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Gender Discrimination Includes LGBT Employees, US Court Rules

April 5, 2017
The case involved an Indiana community college teacher who sued her former employer, claiming she was denied promotions and eventually fired because she is a lesbian. 

CHICAGO—Gay rights advocates Wednesday hailed a first-of-its-kind federal appeals court ruling that employers cannot discriminate based on sexual orientation.

The ruling Tuesday by the 7th Circuit Court of Appeals in Chicago expanded the 1967 Civil Rights Act's protections against gender discrimination to include LGBT employees in the workplace. 

It conflicts with an Atlanta appellate court decision three weeks ago, which concluded that gay and lesbian workers are not protected by anti-discrimination laws.  

The dueling decisions could eventually be decided by the US Supreme Court, where there is currently a vacancy and an even split among justices nominated by Republican and Democratic presidents. 

The US Senate is embroiled in a contentious battle over the confirmation of President Donald Trump's conservative nominee to the high court, Neil Gorsuch.  

The case at the center of the landmark decision involved a community college teacher, Kimberly Hively, who sued her former employer, Ivy Tech Community College of Indiana. She claimed she was denied promotions and eventually fired because she is a lesbian.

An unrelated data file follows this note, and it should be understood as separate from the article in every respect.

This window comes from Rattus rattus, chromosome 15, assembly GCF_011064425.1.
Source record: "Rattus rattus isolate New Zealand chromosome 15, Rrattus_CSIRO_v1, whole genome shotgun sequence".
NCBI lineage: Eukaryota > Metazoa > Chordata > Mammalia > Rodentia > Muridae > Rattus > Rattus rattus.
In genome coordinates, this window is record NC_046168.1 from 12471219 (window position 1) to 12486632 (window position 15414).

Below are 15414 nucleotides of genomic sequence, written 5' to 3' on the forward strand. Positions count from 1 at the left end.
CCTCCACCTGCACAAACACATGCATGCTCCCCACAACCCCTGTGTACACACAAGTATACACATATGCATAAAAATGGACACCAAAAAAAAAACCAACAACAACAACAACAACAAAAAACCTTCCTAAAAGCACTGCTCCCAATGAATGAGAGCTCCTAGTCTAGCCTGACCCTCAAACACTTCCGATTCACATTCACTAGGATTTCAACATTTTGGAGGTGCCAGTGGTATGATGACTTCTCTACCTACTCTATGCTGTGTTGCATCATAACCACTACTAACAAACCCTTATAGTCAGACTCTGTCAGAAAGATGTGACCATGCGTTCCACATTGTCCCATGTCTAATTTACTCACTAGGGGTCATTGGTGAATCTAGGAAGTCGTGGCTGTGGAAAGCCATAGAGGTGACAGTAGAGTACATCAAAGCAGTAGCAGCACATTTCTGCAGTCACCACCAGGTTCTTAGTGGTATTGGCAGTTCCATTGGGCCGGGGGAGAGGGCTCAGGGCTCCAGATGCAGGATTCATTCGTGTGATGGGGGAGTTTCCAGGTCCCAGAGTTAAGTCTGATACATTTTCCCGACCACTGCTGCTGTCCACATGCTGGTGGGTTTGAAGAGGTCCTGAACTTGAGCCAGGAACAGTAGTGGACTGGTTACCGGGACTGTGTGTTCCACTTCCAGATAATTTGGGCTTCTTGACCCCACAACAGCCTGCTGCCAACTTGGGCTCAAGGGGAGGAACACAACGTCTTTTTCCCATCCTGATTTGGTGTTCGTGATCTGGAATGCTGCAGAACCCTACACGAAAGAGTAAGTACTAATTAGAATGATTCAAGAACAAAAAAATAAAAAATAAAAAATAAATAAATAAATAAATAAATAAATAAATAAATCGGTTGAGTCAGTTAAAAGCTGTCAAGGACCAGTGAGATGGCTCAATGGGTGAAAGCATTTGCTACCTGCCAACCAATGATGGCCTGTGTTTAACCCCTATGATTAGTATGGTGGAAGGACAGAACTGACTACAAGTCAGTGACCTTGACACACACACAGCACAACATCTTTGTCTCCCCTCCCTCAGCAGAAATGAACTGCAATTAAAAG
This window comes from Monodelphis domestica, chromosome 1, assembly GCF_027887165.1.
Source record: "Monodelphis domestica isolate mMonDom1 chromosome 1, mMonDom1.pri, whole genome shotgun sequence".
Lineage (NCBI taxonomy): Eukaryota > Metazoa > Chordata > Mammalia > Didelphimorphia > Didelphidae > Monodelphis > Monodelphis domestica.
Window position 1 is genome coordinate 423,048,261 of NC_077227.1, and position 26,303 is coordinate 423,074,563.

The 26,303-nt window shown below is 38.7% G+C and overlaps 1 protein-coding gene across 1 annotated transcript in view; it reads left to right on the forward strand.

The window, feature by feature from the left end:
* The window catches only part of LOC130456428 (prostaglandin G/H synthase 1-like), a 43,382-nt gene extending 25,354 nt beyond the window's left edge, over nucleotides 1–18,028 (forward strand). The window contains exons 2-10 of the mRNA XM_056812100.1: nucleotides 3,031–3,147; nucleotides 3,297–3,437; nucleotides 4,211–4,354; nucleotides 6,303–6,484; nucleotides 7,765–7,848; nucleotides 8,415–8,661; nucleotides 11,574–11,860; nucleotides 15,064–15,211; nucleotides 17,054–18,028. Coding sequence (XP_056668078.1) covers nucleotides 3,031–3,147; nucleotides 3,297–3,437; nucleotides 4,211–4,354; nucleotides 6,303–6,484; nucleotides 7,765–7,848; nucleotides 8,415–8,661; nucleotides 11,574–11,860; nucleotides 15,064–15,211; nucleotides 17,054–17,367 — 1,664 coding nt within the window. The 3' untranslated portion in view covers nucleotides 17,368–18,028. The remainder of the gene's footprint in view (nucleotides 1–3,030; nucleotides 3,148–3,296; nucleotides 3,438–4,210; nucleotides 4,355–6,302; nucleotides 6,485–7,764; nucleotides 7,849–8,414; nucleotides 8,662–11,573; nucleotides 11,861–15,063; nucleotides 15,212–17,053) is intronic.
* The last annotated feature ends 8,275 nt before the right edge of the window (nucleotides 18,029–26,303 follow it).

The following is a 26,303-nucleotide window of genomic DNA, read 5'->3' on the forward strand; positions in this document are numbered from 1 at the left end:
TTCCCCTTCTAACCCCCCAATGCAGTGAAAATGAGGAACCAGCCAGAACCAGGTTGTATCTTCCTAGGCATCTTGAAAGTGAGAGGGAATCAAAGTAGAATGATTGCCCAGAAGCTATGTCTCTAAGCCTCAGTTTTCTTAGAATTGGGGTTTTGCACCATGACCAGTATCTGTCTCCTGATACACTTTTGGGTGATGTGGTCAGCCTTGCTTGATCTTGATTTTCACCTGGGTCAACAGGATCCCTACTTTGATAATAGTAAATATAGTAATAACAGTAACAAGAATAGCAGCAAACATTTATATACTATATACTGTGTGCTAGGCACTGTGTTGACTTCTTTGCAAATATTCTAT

In an 8-3 decision by both Republican and Democratic judicial appointees, the court concluded that while Congress had not originally intended to include sexual orientation in the Civil Rights Act, its prohibition against gender discrimination extended to LGBT people. 

Judge Richard Posner, an appointee of former president Ronald Reagan, a Republican, said expansion of anti-discrimination protections was warranted because society now considers sexual orientation an innate part of a person, just as gender is. 

"The position of a woman discriminated against on account of being a lesbian is thus analogous to a woman's being discriminated against on account of being a woman. That woman didn't choose to be a woman; the lesbian didn't choose to be a lesbian," Posner wrote. 

Gay rights groups hailed the Chicago appellate court's decision. 

"Today's ruling is a monumental victory for fairness in the workplace" said Sarah Warbelow of the gay rights group Human Rights Campaign. 

Calling the ruling a "game changer," Greg Nevins of Lambda Legal said it "sends a clear message to employers: it is against the law to discriminate on the basis of sexual orientation."

But in a dissenting opinion, Judge Diane Sykes said judges should not reinterpret a law's meaning. 

"Our role is to give effect to the enacted text, interpreting the statutory language as a reasonable person would have understood it at the time of enactment," wrote Sykes, who was on Trump's list of potential Supreme Court nominees. 

Neil Gorsuch, the person Trump did nominate for the high court, is considered an originalist--deferring to the original text of a law as legislators had intended. If he is confirmed, he could hold sway over the issue in a conservative tilting Supreme Court.

Copyright Agence France-Presse, 2017. 

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